Stilt break records for migration and finding water.
The Biology Letters of the Royal Society this week feature the nomads of the Australian desert, the banded stilt, Cladorhynchus leucocephalus.To find water in the redness of the interior, these migrants have no fixed pattern of movement, instead they have always seemed able to find water where we couldnt. The rains in desert situations are short lived, but rapidly produce growth from the flowering plants, and breeding in the tiny animals these birds feed on. Few relatives exist for this wader, but the other 4 stilt species and the avocets are well-known because of their worldwide distribution.
Remote inland salt lakes are the breeding locations for the birds, 21 were tracked at these distant water bodies. 2 birds left from the coast after rain and then 12 migrated to the coast from drying sites inland. The distances involved were up to 2000km, and a mean of 684km (up to 1298km), in these 2 examples. Only 3 of the birds were female, although one sex was undetermined.
The trapping of these breeding birds was performed carefully with walk-in traps while the non-breeders were caught while foraging with a net gun. With no seasonality to the rains, this species relies on its innate ability to find water. The dangers are obvious: 2 birds were quickly lost to predators within 150km of their catch site. Silver gulls, Chroicocephalus novaehollandiae are a very common predator and are often culled for that reason. The rest travelled throughout the continent, either between inland lakes, or to and from the coast. These journeys were made more rapidly and for longer distances than those of other birds. The interest probably lies in the tiny mass (300g) of the stilt compared to its cohabitors such as the lesser flamingo (2000g) or the grey teal (600g.)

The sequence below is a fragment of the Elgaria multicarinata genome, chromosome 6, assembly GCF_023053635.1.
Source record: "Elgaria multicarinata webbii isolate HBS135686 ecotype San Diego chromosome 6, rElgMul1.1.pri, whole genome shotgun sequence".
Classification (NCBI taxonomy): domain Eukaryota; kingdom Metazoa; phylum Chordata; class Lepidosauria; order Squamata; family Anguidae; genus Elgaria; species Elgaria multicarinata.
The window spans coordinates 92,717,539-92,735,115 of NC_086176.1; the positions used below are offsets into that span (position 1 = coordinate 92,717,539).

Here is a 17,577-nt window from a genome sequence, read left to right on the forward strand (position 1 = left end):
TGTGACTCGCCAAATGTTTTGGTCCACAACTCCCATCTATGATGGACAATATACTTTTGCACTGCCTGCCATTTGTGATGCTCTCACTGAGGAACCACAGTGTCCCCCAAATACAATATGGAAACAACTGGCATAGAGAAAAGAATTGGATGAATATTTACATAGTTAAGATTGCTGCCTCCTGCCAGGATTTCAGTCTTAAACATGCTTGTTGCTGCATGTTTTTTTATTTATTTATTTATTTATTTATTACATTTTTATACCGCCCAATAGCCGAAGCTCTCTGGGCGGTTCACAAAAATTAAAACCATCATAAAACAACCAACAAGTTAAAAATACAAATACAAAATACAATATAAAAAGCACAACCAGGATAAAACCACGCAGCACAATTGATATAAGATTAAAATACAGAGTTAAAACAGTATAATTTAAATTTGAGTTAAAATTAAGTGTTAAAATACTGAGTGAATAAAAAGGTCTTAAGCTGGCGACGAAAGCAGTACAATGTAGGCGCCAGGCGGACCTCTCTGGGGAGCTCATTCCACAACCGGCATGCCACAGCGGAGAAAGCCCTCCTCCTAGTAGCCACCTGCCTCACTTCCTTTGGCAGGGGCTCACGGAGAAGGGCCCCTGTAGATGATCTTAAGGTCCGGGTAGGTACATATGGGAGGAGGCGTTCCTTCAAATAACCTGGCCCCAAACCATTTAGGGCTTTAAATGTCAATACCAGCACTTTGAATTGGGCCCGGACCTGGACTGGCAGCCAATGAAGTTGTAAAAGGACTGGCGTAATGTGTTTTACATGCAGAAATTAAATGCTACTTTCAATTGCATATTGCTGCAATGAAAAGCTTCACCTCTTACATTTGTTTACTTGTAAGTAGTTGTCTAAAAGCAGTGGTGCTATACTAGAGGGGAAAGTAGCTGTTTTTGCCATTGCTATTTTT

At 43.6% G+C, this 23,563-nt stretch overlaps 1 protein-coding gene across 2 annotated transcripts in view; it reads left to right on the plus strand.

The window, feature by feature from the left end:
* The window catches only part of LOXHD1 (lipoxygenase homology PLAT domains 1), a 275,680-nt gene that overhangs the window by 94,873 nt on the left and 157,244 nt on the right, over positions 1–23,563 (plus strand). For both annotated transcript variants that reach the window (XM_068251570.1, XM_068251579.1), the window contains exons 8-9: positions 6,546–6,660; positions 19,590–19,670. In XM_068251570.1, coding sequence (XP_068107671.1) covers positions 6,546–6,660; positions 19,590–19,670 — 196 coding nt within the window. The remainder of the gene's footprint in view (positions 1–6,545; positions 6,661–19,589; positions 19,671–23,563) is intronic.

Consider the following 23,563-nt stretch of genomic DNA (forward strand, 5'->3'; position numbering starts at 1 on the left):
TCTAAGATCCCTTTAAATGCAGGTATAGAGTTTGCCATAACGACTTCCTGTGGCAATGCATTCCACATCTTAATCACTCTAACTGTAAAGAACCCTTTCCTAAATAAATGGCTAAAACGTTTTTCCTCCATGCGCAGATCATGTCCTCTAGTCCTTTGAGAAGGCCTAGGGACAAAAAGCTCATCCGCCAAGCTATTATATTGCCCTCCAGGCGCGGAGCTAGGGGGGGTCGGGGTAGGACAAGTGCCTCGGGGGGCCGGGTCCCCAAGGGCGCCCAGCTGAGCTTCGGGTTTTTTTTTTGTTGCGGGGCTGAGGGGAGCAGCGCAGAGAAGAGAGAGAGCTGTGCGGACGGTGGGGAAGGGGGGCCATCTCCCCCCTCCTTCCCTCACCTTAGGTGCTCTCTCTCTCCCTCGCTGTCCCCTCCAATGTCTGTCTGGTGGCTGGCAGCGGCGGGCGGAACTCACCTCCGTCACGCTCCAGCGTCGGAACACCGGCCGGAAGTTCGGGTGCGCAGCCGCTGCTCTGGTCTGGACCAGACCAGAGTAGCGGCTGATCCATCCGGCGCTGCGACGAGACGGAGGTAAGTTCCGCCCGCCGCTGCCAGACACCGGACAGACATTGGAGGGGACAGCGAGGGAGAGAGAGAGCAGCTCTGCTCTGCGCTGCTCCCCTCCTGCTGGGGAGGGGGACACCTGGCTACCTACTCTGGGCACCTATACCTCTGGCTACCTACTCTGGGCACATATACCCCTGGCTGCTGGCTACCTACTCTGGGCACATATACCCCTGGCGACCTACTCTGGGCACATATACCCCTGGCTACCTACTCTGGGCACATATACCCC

How does this bird achieve the detection of water sources? No ranging (ie. exploratory) movements were employed, unlike the other species. Flights were very direct. Low frequency sound, temperature change, or air pressure gradients can indicate possibility of rainfall, but these fights often took place many weeks after rain. Smell (olfaction) is the more likely sensor involved. SE Australia and Western Australia were linked several times with individuals in flocks reaching the same watery destination form totally separate origins. Incidentally, this is the first time these flocks have been linked geographically, proving they are not separate populations. It would take a lot to stop these tiny tearaways.
It is really strange that only this bird species has a coherent migration strategy, whereas other species simply discover water individually, probably by pure luck! The authors are brave to explore new sensory possibilities in the banded stilt. R. D. Pedler, R. F. H. Ribot and A. T. D. Bennett provide us with the paper in- Extreme nomadism in desert water birds: flights of the banded stilt. They work at Deakin Universitys Centre for Integrative Ecology in Victoria, We were interested that Deakin University featured once again after this masterful account of woodland bird distribution such as that of the rare swift parrot here in - Riparian sites are better for bird variety.